On September 17, 2013, Northeastern University released the results of its second annual Innovation Poll, "Innovation Imperative: Enhancing Higher Education Outcomes."
On page 13 of the 25-page report, we learn that 84 percent of the 263 business leaders who were surveyed agreed that "the ability to think creatively is just as important as the ability to think critically," and that only four percent disagreed. The business elite sample included hiring executives from a cross-section of companies, ranging from small businesses to larger companies with a global presence. Striking that in the 25-page report, the only reference to creativity occurs on that single page.
What we overlook is often as important as what see. Daniel Simons and Christopher Chabris illustrated this in their study, "Gorillas in our Midst: Sustained Inattentional Blindness for Dynamic Events," in which participants were asked to watch this video and complete a simple perception exercise (click the link to try it yourself!) Subjects in this experiment literally failed to see the 800-pound gorilla in the room as it entered a basketball game, beat its chest and exited. Why? Because even though it was rather big and obvious, the subjects were not looking for the 800-pound gorilla. There was no illusion or perceptual chicanery. The subjects were instructed to stare directly at the space the gorilla occupied.
The work of Simons and Chabris illustrates a well-known truth: that there is no conscious perception without attention -- i.e. we see what we are looking for. It also illustrates "change blindness," which happens when we fixate on one pattern and fail to see changes in our direct field of vision, even when they impact the pattern.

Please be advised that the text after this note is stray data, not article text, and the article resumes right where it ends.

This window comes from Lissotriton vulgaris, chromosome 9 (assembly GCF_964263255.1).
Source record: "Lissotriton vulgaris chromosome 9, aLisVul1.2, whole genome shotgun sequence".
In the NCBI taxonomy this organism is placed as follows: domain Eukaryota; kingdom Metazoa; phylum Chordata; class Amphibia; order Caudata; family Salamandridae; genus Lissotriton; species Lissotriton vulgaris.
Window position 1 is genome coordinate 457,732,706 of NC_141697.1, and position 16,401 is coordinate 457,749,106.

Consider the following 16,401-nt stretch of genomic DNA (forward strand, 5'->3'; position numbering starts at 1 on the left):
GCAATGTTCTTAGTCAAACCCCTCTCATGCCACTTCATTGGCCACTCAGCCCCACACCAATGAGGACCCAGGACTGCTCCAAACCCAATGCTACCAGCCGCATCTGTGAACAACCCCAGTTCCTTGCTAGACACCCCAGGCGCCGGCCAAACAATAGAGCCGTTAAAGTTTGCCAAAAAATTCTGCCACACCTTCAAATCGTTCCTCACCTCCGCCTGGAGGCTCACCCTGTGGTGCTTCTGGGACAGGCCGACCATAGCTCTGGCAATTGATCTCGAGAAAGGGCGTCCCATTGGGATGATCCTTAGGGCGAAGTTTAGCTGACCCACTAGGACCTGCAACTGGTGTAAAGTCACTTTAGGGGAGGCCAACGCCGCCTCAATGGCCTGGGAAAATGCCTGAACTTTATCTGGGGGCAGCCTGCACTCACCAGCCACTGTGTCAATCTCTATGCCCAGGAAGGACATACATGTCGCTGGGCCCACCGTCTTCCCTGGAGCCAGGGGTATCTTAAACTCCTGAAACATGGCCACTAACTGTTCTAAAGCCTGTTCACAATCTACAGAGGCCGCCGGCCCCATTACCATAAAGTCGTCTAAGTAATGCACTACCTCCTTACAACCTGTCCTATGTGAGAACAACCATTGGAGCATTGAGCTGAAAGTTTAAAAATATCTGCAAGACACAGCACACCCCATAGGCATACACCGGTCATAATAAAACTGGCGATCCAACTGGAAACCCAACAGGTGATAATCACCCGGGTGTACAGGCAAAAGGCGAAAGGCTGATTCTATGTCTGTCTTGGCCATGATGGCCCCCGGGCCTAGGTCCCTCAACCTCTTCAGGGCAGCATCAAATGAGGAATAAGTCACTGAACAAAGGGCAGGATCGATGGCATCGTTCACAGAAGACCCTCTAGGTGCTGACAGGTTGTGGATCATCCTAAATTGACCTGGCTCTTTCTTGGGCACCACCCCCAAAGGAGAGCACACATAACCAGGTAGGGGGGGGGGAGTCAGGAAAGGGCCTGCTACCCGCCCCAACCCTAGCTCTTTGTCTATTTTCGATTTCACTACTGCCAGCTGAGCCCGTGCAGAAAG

Take what Kodak didn't see. It didn't see that the year after its largest sale of film that its business would tank. It didn't see that its success and its enormous market share were based on people deciding to go digital and other competitors moving to meet that new market. The 800-pound gorilla.
Selectivity in vision makes it difficult to see a new paradigm emerging, or to meet its demands, without shifting our selective vision. It explains why Kuhn's work notes that scientists working within a paradigm almost always find results that confirm the paradigm by marginalizing anomalies. On the other hand, a scientist in a contiguous field who cannot find what he or she needs will often look into the neighboring discipline and see what the other knowledge workers have missed. Or, of course, you could be like Einstein and sit in the patent office. Regardless, someone not working in that paradigm most often brings about the paradigm shift. Of course, the role of cross-disciplinary collaboration has helped reshape this a bit and promises greater potency in time.
We can also see how glaring disruptions often go unnoticed by more modest knowledge makers.
Here's an example: In a masters of design class that I help teach, teams of students were asked to think about what they would need to know in order to improve their personal and professional performance. The teams had five weeks to research, consider and devise. They were then given 15 minutes to present their results.
One of the teams was incredibly insightful about what they considered to be the "pillars of learning," referring to the concept numerous times during their presentation
Here's how they illustrated their concept: